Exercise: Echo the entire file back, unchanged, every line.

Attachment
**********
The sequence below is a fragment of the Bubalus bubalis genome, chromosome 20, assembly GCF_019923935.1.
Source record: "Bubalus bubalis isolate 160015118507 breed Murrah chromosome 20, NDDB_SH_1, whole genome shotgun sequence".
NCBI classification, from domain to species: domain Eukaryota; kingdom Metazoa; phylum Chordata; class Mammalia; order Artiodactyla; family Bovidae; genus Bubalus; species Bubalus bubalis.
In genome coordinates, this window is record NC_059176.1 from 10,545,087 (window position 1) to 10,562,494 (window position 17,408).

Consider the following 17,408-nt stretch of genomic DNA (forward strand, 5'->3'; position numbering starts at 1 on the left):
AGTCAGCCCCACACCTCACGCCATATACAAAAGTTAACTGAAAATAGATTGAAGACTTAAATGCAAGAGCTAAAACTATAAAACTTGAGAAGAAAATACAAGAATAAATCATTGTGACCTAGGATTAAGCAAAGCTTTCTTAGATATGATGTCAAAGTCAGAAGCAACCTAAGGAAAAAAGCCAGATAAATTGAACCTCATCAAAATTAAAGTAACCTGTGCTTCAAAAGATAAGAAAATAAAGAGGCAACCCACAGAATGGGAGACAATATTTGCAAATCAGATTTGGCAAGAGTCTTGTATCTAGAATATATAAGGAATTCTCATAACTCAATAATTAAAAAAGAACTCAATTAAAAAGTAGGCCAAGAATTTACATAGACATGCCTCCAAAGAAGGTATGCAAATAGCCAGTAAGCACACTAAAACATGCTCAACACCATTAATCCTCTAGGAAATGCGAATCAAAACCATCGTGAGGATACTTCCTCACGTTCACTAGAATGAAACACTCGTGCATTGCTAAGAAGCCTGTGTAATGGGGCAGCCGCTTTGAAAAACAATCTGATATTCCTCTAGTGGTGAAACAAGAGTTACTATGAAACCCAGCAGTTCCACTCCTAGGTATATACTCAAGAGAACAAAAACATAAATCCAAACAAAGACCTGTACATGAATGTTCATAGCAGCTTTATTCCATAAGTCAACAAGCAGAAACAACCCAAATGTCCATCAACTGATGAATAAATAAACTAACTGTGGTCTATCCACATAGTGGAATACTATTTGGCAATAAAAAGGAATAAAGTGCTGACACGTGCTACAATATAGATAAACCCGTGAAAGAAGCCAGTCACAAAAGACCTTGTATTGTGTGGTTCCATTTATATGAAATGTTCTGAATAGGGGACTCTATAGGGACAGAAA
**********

The sequence below is a fragment of the Bubalus bubalis genome, chromosome 20, assembly GCF_019923935.1.
Source record: "Bubalus bubalis isolate 160015118507 breed Murrah chromosome 20, NDDB_SH_1, whole genome shotgun sequence".
NCBI classification, from domain to species: domain Eukaryota; kingdom Metazoa; phylum Chordata; class Mammalia; order Artiodactyla; family Bovidae; genus Bubalus; species Bubalus bubalis.
In genome coordinates, this window is record NC_059176.1 from 10,545,087 (window position 1) to 10,562,494 (window position 17,408).

Consider the following 17,408-nt stretch of genomic DNA (forward strand, 5'->3'; position numbering starts at 1 on the left):
AGTCAGCCCCACACCTCACGCCATATACAAAAGTTAACTGAAAATAGATTGAAGACTTAAATGCAAGAGCTAAAACTATAAAACTTGAGAAGAAAATACAAGAATAAATCATTGTGACCTAGGATTAAGCAAAGCTTTCTTAGATATGATGTCAAAGTCAGAAGCAACCTAAGGAAAAAAGCCAGATAAATTGAACCTCATCAAAATTAAAGTAACCTGTGCTTCAAAAGATAAGAAAATAAAGAGGCAACCCACAGAATGGGAGACAATATTTGCAAATCAGATTTGGCAAGAGTCTTGTATCTAGAATATATAAGGAATTCTCATAACTCAATAATTAAAAAAGAACTCAATTAAAAAGTAGGCCAAGAATTTACATAGACATGCCTCCAAAGAAGGTATGCAAATAGCCAGTAAGCACACTAAAACATGCTCAACACCATTAATCCTCTAGGAAATGCGAATCAAAACCATCGTGAGGATACTTCCTCACGTTCACTAGAATGAAACACTCGTGCATTGCTAAGAAGCCTGTGTAATGGGGCAGCCGCTTTGAAAAACAATCTGATATTCCTCTAGTGGTGAAACAAGAGTTACTATGAAACCCAGCAGTTCCACTCCTAGGTATATACTCAAGAGAACAAAAACATAAATCCAAACAAAGACCTGTACATGAATGTTCATAGCAGCTTTATTCCATAAGTCAACAAGCAGAAACAACCCAAATGTCCATCAACTGATGAATAAATAAACTAACTGTGGTCTATCCACATAGTGGAATACTATTTGGCAATAAAAAGGAATAAAGTGCTGACACGTGCTACAATATAGATAAACCCGTGAAAGAAGCCAGTCACAAAAGACCTTGTATTGTGTGGTTCCATTTATATGAAATGTTCTGAATAGGGGACTCTATAGGGACAGAAA